* Those who adhere to this scenario: Many people in the West and in Israel.
For those unwilling to accuse the Israelis of outright murder, this narrative presents a more benign version, that accepts the main lines of the story as presented by France2, but sees the death as the tragic result of the al Durahs getting caught in a crossfire. The original France 2 footage aired across the world, gives the impression of a crossfire, with the father waving at the Israelis to stop. In the crossfire, Israel becomes the prime culprit: As Robert Fisk of the Independent put it: “When I read the word “crossfire”, I reach for my pen. In the Middle East, it almost always means that the Israelis have killed an innocent person.”
Although he gives the Israelis a very thin benefit of the doubt (“True, the Israeli soldiers who killed the boy may not have known whom they hit”), Fisk is typical of a public that used the clip shown around the world to presume that since the Israelis, on one side, were in a shootout with the Palestinians, on the other, Mohammed and his father would naturally be caught in the crossfire and struck by stray Israeli bullets. This public includes many Israelis. For the editorial board at Ha’aretz, this event typified the conflict. Before investigating the matter, even the army spokesman initially admitted that the Israeli soldiers might have shot him accidentally.
A Boston Globe article on October 13, 2000 which compared reactions to the al Durah incident with the lynchings of Israeli reservists in Ramallah a few days later, shows how many Israelis thought of the al Durah affair in the weeks after the footage aired: ‘”OK, we accidentally killed the boy in Gaza and that was a terrible thing. But nobody took pleasure in the killing. Nobody turned it into a celebration. They’re dancing on Jewish blood,” said an Israeli woman at the Jerusalem eatery, who gave only her first name, Sarit.’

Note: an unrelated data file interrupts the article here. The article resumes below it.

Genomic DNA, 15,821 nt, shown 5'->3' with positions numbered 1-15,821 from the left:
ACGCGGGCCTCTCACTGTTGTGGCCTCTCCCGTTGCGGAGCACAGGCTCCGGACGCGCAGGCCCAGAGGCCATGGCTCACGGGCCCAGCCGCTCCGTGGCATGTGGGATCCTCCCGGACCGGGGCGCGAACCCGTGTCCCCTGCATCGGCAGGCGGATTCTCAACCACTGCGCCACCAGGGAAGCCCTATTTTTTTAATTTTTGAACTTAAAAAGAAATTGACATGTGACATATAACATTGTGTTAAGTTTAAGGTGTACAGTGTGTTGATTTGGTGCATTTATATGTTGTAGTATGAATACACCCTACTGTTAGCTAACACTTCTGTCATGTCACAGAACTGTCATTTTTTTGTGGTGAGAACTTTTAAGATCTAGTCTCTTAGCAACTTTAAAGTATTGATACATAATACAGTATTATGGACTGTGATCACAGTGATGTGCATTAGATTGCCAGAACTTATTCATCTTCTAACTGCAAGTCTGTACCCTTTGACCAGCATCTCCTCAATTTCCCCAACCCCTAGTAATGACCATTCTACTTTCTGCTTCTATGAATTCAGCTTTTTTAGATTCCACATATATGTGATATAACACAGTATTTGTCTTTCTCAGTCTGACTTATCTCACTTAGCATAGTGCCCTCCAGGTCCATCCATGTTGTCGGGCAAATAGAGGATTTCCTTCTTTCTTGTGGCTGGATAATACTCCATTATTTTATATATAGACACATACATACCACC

Ironically, this is the scenario with the least evidence in favor of it, and perhaps the most widely held, certainly in the USA and Israel, where the media generally ‘passed’ on the opportunity to investigate the matter further.
Israeli public statements: Israeli officials initially admitted that their soldiers returned fire that day, and that their soldiers may have accidentally shot the boy.
– Evidence of crossfire on tapes: there was crossfire that day at the intersection near the barrel, although we do not know whether this took place at the time the al Durahs were behind the concrete barrel.
– Israeli bullets might have ricocheted off wall behind barrel: this accords with Jamal’s claim in one interview and the hospital claim that he was shot over the left nipple and the Jordanian hospital report that he had an exit wound in the front of his left arm.
– This scenario appeals most to fair-minded people who do not want to charge Israel with deliberate murder, but accept Enderlin’s main storyline, the boy killed by Israeli gunfire.
– No explicit testimony: The evidence for an accidental killing in the cross-fire is less explicit than that for an intentional murder. No eye-witness suggests such a accidental scenario.
– Angles of fire make Israeli gunfire the least likely source of the al Durahs’ multiple wounds: As the official report of the Israeli army published by General Yom Tov Samia, Gaza commander of the Israeli Army at the time, as well as Nahum Shahaf, a physicist in charge of the IDF investigation, testify, the positioning of the Al-Durahs behind the concrete barrel prevented any Israeli bullets from hitting the two.
– No taped evidence of crossfire: although we hear gunshots, no footage of the Israeli position either shows them firing or fired at during the time the Al-Durahs are behind the barrel. To this end, 45 minutes of heavy automatic fire from the Israelis does not accord with any of the footage filmed or recorded that day.
– Hospital photo (seen at France2) shows boy wounded in the stomach: the hospital photos allegedly of Muhammed Al-Durah shown on Esther Shapira’s film show no wounds above the nipple, and the photo filmed by Talal (France2 rushes, October 1) show a gaping stomach wound, not a chest wound.
– Neither the film of the al Durahs behind the barrel nor photos of the barrel the next day shows any sign of bullets ricocheting off the barrel nor were any closer shots taken to prove the contention of ricochets.